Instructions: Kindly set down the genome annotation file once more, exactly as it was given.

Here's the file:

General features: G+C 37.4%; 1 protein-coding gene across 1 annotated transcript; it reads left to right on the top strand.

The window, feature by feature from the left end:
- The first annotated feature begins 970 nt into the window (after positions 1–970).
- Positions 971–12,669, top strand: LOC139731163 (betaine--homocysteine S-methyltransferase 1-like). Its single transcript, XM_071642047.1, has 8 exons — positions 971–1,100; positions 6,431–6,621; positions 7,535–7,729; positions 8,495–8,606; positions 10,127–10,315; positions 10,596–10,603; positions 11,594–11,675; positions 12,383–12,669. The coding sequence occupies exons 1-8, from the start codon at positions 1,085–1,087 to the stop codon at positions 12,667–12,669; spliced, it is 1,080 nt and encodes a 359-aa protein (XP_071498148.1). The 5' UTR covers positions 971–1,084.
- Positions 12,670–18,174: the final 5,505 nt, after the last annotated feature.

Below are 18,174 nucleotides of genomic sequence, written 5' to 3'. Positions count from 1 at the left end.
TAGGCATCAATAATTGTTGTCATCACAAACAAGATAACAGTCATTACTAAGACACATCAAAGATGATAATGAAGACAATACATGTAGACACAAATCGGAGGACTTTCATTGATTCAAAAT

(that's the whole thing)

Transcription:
General features: G+C 37.4%; 1 protein-coding gene across 1 annotated transcript; it reads left to right on the top strand.

The window, feature by feature from the left end:
- The first annotated feature begins 970 nt into the window (after positions 1–970).
- Positions 971–12,669, top strand: LOC139731163 (betaine--homocysteine S-methyltransferase 1-like). Its single transcript, XM_071642047.1, has 8 exons — positions 971–1,100; positions 6,431–6,621; positions 7,535–7,729; positions 8,495–8,606; positions 10,127–10,315; positions 10,596–10,603; positions 11,594–11,675; positions 12,383–12,669. The coding sequence occupies exons 1-8, from the start codon at positions 1,085–1,087 to the stop codon at positions 12,667–12,669; spliced, it is 1,080 nt and encodes a 359-aa protein (XP_071498148.1). The 5' UTR covers positions 971–1,084.
- Positions 12,670–18,174: the final 5,505 nt, after the last annotated feature.

Below are 18,174 nucleotides of genomic sequence, written 5' to 3'. Positions count from 1 at the left end.
TAGGCATCAATAATTGTTGTCATCACAAACAAGATAACAGTCATTACTAAGACACATCAAAGATGATAATGAAGACAATACATGTAGACACAAATCGGAGGACTTTCATTGATTCAAAAT